Can the All-New 2017 GMC Acadia Capture Even More Customers? [Review w/Video]

While most vehicles grow in size after a redesign, the 2017 GMC Acadia shrinks as it enters its second generation. The midsize SUV also goes on a diet and loses over 700 pounds when compared to the original. This big weight savings and a whole new architecture aim to make the crossover a lot more fun, and also more fuel efficient. The Acadia saw its best ever sales year in 2015 with 96,393 units reaching customers. Does the new Acadia deliver on all promises and can it capture even more customers?

The 2017 model shares its architecture with the new Cadillac XT5, which means that its exterior length is now 7.2 inches shorter than the outgoing model. GMC was able to carve out enough space for a three-row cabin. The second-row legroom even grows by a noticeable three inches. The third-row is usable by adults but my 6’2″ frame was tight on legroom and headroom in the back. Something had to give, and the 2017 Acadia has significantly less cargo capacity. The volume behind the third row goes down to 12.8 cu-ft and the total cargo volume with second and third rows folded is 79.0 cu-ft. The 2016 Acadia offered 116.2 cu-ft of cargo space. Still, the overall footprint of the second generation Acadia is slightly bigger than that of the Toyota Highlander, it’s about the same as a Jeep Grand Cherokee, and slightly smaller than a Ford Explorer.


GMC was able to remove around 700 pounds of weight out of the car by decreasing its size, using high-strength steel in the main structure, and using lighter materials in the interior. This opened up the options to offer a 2.5-liter I4 engine that uses Variable Valve Timing (VVT) and direct injection to make 194 horsepower at 6,300 rpm, and 190 lb-ft of torque at 4,400 rpm. This engine will be available in FWD and AWD configurations. It is mated to a 6-speed automatic transmission and gets an EPA rating of 21 mpg in the city and 26 mpg on the highway. Automatic engine stop-start features help to conserve fuel in city driving.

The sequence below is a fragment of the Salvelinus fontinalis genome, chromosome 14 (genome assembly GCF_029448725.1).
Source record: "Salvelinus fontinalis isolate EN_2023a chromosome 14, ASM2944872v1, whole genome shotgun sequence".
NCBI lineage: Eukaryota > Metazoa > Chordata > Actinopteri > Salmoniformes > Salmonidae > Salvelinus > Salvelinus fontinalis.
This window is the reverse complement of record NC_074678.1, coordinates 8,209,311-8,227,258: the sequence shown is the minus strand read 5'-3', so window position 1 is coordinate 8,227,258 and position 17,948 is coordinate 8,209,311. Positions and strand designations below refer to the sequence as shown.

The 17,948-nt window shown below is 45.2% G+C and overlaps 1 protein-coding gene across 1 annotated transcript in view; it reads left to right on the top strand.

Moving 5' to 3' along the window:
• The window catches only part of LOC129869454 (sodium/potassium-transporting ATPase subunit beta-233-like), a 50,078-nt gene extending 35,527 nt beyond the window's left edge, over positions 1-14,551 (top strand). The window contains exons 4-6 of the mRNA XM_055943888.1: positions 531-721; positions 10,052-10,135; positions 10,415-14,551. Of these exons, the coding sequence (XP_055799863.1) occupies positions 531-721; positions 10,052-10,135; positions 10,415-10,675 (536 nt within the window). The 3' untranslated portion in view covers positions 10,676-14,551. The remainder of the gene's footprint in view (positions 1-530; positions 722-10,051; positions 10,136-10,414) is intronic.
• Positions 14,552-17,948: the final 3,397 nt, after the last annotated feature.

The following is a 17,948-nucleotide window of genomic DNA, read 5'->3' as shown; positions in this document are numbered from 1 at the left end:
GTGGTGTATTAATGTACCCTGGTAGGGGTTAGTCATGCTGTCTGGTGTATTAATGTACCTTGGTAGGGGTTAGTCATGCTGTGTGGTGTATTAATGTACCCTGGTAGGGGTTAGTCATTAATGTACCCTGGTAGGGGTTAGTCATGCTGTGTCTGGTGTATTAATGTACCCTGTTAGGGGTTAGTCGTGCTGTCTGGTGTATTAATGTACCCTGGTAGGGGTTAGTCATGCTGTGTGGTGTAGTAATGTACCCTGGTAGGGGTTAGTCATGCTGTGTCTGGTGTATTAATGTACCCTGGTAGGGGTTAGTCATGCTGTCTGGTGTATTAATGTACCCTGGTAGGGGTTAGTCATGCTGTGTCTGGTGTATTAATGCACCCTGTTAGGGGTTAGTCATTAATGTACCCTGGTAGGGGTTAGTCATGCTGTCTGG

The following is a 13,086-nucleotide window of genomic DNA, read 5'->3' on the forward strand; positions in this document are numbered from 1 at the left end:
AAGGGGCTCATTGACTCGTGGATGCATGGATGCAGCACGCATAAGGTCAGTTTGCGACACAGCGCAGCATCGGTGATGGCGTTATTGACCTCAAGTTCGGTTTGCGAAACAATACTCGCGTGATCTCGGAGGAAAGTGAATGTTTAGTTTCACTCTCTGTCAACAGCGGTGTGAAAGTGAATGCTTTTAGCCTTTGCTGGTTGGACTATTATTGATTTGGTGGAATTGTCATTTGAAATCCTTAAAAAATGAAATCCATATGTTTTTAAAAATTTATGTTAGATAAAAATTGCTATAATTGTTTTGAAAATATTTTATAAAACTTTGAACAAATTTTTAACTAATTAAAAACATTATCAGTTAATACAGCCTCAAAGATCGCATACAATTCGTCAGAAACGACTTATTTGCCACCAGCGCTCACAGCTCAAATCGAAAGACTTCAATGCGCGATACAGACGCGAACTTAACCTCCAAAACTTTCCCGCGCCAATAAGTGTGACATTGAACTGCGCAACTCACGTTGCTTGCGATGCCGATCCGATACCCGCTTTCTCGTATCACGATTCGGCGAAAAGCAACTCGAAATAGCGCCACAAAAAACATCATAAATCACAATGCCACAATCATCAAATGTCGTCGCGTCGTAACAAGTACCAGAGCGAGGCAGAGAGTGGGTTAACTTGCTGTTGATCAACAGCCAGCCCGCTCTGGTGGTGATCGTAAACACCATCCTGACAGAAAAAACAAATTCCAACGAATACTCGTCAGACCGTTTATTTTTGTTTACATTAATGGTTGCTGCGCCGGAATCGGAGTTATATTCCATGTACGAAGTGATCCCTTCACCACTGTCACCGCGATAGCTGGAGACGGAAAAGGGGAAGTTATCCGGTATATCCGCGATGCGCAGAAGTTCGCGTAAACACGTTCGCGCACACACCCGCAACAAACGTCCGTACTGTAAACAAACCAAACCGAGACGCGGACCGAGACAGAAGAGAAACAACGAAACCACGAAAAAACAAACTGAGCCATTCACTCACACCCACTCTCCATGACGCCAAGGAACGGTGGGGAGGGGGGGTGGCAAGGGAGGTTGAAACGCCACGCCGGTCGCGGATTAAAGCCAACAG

The “hot-rod” version of the Acadia gets a 3.6-liter V6 with VVT and direct injection and delivers an impressive 310 horsepower at 6,600 rpm and 272 lb-ft of torque at 5,000 rpm. Yes, these engines like to rev quickly and make their power near the top of the rev counter. Still, the power delivery is smooth and linear. The V6 Acadia moves out with authority. The exhaust note is characteristic of a powerful naturally aspirated V6.

The V6 offers an increase of 29 horsepower and 6 lb-ft of torque over the older version. The six-banger utilizes cylinder deactivation when full power is not required. It’s able to run in the V4 mode at a variety of cruising speeds. The transition from V6 to V4 and back is automatic and not perceptible, but there is an icon in the gauge cluster that lets you know about the shift. The big engine is rated at 18 mpg in the city and 25 mpg on the highway.


GMC went with a more traditional powertrain package. There are no continuously variable transmissions (CVT), no turbochargers, and no electric hybrid system options at this time.